On Tuesday, he stated, “I don’t like it. My opinion of this case has not changed from two years ago tomorrow and it’s not going to change.” Deters delivered the news to DuBose’s family on Tuesday before the press conference and reported, “Needless to say, they’re very upset with what the decision was. It was horrible.”
DuBose’s sister spoke to reporters after the press conference and explained that she thought the decision would encourage police officers by sending a message that they will not face criminal penalties for killing people. She said that Tensing “was judged by the jurors who didn’t want to convict because they valued Tensing’s life more. It wasn’t about evidence.”
Deters has referred the issue to the US Attorney’s office for the Southern District of Ohio, which will allow federal authorities to explore the case for possible federal civil rights violations. Deters told reporters that the US Attorney’s office called the county prosecutor’s office about the case and that his staff had already met with federal authorities to review the evidence.
Such referrals are made by district attorneys in police violence cases knowing that prosecutions for civil rights violations are highly unlikely. The standards of evidence for bringing charges in federal civil rights cases are much higher than in state criminal cases.
An investigation by the Pittsburgh Tribune-Review found that between 1995 and 2015, under the administrations of former presidents Bill Clinton, George W. Bush and Barack Obama, federal prosecutors refused to bring charges against 96 percent of police officers accused of civil rights violations. This trend continues under the Trump administration.
US Justice Department decides not to charge New Mexico police officers who killed James Boyd
Federal prosecutors announced on Tuesday that they would not be filing civil rights charges against the two former Albuquerque police officers, Dominique Perez and Keith Sandy, who killed a mentally ill homeless man in 2014. A state District Court judge declared a mistrial in October last year after a jury could not reach a verdict on second-degree murder charges.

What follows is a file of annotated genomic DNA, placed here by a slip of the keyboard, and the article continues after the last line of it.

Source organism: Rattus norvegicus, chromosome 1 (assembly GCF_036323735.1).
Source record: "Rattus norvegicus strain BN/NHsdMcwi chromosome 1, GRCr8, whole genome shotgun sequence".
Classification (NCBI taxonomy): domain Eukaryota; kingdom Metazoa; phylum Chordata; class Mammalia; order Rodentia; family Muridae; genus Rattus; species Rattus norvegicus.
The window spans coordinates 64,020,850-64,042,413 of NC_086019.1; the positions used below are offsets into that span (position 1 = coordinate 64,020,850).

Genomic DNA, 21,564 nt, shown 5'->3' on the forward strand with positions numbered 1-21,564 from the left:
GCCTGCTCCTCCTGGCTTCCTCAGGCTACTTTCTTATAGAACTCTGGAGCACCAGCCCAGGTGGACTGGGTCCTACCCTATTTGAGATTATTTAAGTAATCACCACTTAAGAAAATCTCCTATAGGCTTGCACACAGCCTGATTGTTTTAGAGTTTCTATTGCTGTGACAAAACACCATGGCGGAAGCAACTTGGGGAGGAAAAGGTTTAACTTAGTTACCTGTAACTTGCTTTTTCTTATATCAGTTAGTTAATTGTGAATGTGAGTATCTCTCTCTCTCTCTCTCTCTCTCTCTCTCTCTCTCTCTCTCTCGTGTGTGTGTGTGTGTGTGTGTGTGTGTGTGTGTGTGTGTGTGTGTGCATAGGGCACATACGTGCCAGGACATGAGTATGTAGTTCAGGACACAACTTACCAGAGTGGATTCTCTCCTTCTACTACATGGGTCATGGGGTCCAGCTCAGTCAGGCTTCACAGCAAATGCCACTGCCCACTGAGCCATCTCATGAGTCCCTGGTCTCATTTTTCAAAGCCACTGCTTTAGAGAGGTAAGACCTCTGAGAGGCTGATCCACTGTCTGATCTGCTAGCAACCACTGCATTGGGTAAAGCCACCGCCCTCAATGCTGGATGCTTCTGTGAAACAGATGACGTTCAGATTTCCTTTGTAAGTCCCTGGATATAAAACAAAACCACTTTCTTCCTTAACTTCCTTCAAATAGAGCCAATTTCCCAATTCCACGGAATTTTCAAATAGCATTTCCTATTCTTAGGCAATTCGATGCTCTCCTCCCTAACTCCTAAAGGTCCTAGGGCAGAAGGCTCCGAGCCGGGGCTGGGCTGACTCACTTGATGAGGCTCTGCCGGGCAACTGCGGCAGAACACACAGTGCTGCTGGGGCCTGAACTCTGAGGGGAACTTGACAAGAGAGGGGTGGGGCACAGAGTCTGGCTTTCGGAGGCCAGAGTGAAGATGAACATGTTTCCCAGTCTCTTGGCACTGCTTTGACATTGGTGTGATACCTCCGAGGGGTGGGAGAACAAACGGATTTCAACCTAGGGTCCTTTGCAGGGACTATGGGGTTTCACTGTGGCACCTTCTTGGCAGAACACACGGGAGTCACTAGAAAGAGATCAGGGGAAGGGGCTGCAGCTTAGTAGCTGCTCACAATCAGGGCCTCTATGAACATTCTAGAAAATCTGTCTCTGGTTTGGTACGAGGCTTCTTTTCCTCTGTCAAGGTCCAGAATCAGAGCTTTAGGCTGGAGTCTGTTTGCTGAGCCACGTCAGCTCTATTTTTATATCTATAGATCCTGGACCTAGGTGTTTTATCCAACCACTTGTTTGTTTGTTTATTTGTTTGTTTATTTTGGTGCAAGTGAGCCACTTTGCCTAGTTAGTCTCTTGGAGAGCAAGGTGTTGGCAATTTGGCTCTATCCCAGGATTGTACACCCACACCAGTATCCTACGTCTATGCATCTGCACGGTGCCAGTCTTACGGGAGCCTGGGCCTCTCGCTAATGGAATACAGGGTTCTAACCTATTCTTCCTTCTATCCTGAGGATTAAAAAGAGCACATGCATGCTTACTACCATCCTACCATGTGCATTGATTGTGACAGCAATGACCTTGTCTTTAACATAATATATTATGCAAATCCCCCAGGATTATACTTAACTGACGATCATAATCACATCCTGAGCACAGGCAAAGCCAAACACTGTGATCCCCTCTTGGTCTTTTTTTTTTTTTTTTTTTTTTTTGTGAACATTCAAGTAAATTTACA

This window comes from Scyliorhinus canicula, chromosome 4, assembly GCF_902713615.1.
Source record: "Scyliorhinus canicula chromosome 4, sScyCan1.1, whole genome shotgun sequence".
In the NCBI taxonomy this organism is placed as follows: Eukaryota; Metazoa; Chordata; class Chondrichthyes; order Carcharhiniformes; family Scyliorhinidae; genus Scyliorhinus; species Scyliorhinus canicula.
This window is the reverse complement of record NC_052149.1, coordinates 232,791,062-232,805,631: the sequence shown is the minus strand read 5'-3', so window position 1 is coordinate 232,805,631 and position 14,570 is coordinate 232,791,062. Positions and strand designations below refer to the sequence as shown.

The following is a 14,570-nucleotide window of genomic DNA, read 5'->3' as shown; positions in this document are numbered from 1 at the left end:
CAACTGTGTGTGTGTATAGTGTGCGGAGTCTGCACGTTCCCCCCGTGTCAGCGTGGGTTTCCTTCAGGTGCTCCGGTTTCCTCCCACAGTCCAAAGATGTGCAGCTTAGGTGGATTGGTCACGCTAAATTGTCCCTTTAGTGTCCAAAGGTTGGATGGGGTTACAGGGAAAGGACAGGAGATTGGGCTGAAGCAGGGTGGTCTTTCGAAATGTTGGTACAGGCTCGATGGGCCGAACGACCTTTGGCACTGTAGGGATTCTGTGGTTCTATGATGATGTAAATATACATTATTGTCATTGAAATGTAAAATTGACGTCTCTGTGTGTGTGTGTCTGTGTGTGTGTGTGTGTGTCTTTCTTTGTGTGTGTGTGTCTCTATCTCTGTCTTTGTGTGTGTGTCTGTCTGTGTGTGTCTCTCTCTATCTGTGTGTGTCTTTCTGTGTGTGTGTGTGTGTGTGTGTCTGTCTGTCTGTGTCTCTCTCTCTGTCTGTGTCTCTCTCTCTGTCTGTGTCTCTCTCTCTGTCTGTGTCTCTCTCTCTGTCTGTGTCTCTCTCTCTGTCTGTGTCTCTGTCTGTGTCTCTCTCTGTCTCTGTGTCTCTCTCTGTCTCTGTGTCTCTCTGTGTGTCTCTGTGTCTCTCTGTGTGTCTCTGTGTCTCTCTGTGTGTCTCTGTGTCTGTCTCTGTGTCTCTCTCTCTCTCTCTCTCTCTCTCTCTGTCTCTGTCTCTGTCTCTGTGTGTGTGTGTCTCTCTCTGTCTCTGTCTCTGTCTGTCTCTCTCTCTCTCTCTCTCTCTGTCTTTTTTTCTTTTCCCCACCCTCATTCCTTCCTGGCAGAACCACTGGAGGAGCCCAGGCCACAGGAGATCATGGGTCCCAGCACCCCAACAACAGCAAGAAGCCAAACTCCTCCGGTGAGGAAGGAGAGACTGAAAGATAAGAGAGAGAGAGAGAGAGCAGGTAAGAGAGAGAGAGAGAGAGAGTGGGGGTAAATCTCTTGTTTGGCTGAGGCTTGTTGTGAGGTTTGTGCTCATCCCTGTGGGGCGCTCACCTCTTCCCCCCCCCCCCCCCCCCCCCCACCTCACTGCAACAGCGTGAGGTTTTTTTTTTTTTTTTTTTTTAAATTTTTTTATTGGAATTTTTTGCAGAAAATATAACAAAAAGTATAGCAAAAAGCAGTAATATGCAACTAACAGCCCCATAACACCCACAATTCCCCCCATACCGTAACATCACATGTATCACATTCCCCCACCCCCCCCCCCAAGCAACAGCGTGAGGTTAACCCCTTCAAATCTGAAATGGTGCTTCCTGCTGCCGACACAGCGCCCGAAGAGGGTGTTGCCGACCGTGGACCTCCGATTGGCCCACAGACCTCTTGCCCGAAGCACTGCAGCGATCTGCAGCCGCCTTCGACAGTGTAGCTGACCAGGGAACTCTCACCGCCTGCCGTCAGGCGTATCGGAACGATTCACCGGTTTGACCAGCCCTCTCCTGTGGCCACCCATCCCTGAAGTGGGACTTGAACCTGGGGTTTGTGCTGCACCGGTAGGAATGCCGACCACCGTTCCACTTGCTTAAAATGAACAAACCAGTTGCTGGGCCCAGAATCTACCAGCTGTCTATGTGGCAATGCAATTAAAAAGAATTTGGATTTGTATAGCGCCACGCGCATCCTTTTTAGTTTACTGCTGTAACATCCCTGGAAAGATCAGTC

James Boyd was a 38-year-old homeless man who was diagnosed with paranoid schizophrenia and was involved in a standoff with officers at his illegal campsite in a wealthy neighborhood in the foothills of the Sandia Mountains.
Nineteen officers were involved in the standoff. Officer Sandy threw a flash grenade toward Boyd while another unleashed a police dog. Boyd, who appeared to be confused, pulled out two pocketknives and stood in place. Both Sandy and Perez fired fatal shots into him within five seconds.
At the time of Boyd’s killing, the Albuquerque Police Department had already been under scrutiny by the Department of Justice for a pattern of using unnecessary force, including deadly force. A report was released by the department shortly after Boyd’s death, recommending that the local agency scale back its use of force.
The District Attorney Raúl Torrez of Bernalillo County had already announced in February that he would not retry the murder case. The US attorney for New Mexico, James D. Tierney, stated in a news release that there was not enough evidence “to meet the high legal standard required to prosecute” a civil rights case.
The decision comes after it has been reported that the Trump administration has been asking the Justice Department to scale back investigations into allegations of civil rights violations involving local law enforcement agencies. The administration has also asked that the department stop pushing local agencies to reform “use-of-force” polices when it comes to police killings. The Justice Department has since called for the review of 14 such reformation decrees across the nation.
The city police union in Albuquerque applauded the US Department of Justice for its decision. Union President Shaun Willoughby said, “This is the end of a nightmare for these two officers.” Boyd’s family has settled a complaint against the city for $5 million.